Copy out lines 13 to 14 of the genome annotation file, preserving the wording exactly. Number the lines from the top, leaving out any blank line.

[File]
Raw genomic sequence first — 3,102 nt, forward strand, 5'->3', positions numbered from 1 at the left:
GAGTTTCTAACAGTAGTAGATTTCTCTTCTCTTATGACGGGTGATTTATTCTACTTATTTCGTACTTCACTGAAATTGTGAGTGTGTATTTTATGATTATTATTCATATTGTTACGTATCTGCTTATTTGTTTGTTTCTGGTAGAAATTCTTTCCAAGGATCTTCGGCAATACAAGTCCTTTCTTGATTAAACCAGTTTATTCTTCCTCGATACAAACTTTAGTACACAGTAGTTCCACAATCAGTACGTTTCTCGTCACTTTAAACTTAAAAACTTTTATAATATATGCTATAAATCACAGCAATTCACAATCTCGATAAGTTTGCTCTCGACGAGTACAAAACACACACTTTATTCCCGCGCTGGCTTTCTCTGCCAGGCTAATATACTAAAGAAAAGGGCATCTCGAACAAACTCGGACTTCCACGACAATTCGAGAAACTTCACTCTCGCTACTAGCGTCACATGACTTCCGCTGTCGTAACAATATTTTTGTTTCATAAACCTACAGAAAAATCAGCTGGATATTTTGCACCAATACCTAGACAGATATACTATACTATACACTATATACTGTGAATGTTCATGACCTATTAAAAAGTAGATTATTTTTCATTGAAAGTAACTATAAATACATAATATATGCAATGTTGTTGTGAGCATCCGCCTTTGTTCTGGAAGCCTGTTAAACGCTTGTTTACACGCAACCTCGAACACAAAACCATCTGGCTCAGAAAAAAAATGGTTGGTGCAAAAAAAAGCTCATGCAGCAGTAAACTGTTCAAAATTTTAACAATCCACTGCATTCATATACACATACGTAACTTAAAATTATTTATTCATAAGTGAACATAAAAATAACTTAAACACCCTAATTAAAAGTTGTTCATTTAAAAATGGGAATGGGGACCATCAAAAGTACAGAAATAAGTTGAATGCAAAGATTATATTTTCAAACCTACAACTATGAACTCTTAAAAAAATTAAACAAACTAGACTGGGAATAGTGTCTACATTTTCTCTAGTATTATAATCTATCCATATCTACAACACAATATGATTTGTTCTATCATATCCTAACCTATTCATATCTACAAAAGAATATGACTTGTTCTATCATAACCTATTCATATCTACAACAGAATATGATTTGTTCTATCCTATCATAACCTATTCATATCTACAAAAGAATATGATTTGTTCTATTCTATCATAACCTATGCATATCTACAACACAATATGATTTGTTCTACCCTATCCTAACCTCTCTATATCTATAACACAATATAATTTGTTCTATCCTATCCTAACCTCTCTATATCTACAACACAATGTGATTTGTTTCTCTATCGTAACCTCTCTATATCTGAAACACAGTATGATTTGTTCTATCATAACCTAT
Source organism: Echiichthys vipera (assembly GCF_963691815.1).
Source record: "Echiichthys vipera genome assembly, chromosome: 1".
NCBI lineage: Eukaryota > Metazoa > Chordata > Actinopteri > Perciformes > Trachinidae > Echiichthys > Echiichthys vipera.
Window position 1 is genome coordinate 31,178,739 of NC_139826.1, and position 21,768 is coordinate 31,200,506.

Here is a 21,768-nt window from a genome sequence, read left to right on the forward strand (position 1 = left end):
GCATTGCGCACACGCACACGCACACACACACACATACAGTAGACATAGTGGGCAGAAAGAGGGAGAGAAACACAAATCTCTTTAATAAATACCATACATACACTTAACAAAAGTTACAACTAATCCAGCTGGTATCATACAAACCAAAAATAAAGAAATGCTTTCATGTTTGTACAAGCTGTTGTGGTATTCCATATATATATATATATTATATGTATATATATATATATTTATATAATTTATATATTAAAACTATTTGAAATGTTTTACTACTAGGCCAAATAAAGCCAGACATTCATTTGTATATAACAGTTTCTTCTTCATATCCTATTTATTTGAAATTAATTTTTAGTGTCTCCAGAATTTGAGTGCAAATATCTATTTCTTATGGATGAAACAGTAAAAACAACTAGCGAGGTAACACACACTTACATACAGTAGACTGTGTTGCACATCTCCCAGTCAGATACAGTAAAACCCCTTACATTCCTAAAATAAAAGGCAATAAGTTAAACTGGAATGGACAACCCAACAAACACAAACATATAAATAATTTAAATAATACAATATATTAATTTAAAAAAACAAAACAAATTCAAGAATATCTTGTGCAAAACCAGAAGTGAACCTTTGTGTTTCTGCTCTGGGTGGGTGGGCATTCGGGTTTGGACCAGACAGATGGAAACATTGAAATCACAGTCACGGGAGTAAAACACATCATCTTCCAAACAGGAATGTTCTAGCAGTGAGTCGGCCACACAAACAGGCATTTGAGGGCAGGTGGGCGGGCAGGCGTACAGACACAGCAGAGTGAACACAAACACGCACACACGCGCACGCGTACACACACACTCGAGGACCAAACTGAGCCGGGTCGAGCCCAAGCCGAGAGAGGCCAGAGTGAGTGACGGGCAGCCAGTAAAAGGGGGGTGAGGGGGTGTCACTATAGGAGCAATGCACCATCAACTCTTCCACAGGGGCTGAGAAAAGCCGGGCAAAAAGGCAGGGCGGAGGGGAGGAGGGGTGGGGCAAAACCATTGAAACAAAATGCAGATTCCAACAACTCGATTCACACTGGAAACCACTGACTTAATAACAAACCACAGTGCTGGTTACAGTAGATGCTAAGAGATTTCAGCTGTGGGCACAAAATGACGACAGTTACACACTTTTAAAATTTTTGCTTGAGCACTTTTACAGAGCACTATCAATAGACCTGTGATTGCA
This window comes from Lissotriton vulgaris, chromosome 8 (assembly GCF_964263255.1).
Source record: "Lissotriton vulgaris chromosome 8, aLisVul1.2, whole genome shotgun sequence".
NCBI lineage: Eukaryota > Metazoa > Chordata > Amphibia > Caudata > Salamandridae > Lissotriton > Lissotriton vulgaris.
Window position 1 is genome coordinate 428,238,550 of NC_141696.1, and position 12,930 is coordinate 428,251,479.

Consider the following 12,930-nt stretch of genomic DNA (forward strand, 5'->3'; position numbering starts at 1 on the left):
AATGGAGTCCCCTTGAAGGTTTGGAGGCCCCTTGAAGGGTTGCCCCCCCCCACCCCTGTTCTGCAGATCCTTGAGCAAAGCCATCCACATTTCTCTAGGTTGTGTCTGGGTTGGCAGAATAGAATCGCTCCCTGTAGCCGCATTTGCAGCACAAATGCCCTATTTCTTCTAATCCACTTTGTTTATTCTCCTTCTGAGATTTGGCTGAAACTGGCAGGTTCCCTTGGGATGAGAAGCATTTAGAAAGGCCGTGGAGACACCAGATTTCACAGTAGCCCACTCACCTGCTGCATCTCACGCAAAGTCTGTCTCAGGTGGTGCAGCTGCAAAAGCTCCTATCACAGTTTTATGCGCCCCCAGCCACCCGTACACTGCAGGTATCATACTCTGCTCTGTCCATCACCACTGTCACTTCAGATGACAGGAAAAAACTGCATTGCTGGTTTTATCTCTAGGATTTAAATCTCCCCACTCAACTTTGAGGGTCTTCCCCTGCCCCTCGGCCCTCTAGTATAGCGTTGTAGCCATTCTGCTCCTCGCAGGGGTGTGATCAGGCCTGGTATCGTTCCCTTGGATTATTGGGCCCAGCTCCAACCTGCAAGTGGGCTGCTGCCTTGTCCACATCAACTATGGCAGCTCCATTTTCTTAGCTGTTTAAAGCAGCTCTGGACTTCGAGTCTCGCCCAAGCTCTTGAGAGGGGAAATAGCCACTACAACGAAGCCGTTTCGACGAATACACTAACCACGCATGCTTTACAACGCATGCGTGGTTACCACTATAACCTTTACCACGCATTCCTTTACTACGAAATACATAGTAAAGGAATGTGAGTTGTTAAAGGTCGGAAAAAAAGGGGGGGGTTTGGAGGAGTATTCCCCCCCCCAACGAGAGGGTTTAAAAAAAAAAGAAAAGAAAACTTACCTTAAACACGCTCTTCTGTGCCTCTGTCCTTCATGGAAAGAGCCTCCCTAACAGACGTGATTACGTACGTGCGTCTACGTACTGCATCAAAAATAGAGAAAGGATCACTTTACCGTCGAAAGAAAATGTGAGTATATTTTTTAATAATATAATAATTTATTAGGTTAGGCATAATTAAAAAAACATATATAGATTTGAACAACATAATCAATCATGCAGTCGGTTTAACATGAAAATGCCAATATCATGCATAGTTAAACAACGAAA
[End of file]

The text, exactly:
Consider the following 12,930-nt stretch of genomic DNA (forward strand, 5'->3'; position numbering starts at 1 on the left):
AATGGAGTCCCCTTGAAGGTTTGGAGGCCCCTTGAAGGGTTGCCCCCCCCCACCCCTGTTCTGCAGATCCTTGAGCAAAGCCATCCACATTTCTCTAGGTTGTGTCTGGGTTGGCAGAATAGAATCGCTCCCTGTAGCCGCATTTGCAGCACAAATGCCCTATTTCTTCTAATCCACTTTGTTTATTCTCCTTCTGAGATTTGGCTGAAACTGGCAGGTTCCCTTGGGATGAGAAGCATTTAGAAAGGCCGTGGAGACACCAGATTTCACAGTAGCCCACTCACCTGCTGCATCTCACGCAAAGTCTGTCTCAGGTGGTGCAGCTGCAAAAGCTCCTATCACAGTTTTATGCGCCCCCAGCCACCCGTACACTGCAGGTATCATACTCTGCTCTGTCCATCACCACTGTCACTTCAGATGACAGGAAAAAACTGCATTGCTGGTTTTATCTCTAGGATTTAAATCTCCCCACTCAACTTTGAGGGTCTTCCCCTGCCCCTCGGCCCTCTAGTATAGCGTTGTAGCCATTCTGCTCCTCGCAGGGGTGTGATCAGGCCTGGTATCGTTCCCTTGGATTATTGGGCCCAGCTCCAACCTGCAAGTGGGCTGCTGCCTTGTCCACATCAACTATGGCAGCTCCATTTTCTTAGCTGTTTAAAGCAGCTCTGGACTTCGAGTCTCGCCCAAGCTCTTGAGAGGGGAAATAGCCACTACAACGAAGCCGTTTCGACGAATACACTAACCACGCATGCTTTACAACGCATGCGTGGTTACCACTATAACCTTTACCACGCATTCCTTTACTACGAAATACATAGTAAAGGAATGTGAGTTGTTAAAGGTCGGAAAAAAAGGGGGGGGTTTGGAGGAGTATTCCCCCCCCCAACGAGAGGGTTTAAAAAAAAAAGAAAAGAAAACTTACCTTAAACACGCTCTTCTGTGCCTCTGTCCTTCATGGAAAGAGCCTCCCTAACAGACGTGATTACGTACGTGCGTCTACGTACTGCATCAAAAATAGAGAAAGGATCACTTTACCGTCGAAAGAAAATGTGAGTATATTTTTTAATAATATAATAATTTATTAGGTTAGGCATAATTAAAAAAACATATATAGATTTGAACAACATAATCAATCATGCAGTCGGTTTAACATGAAAATGCCAATATCATGCATAGTTAAACAACGAAA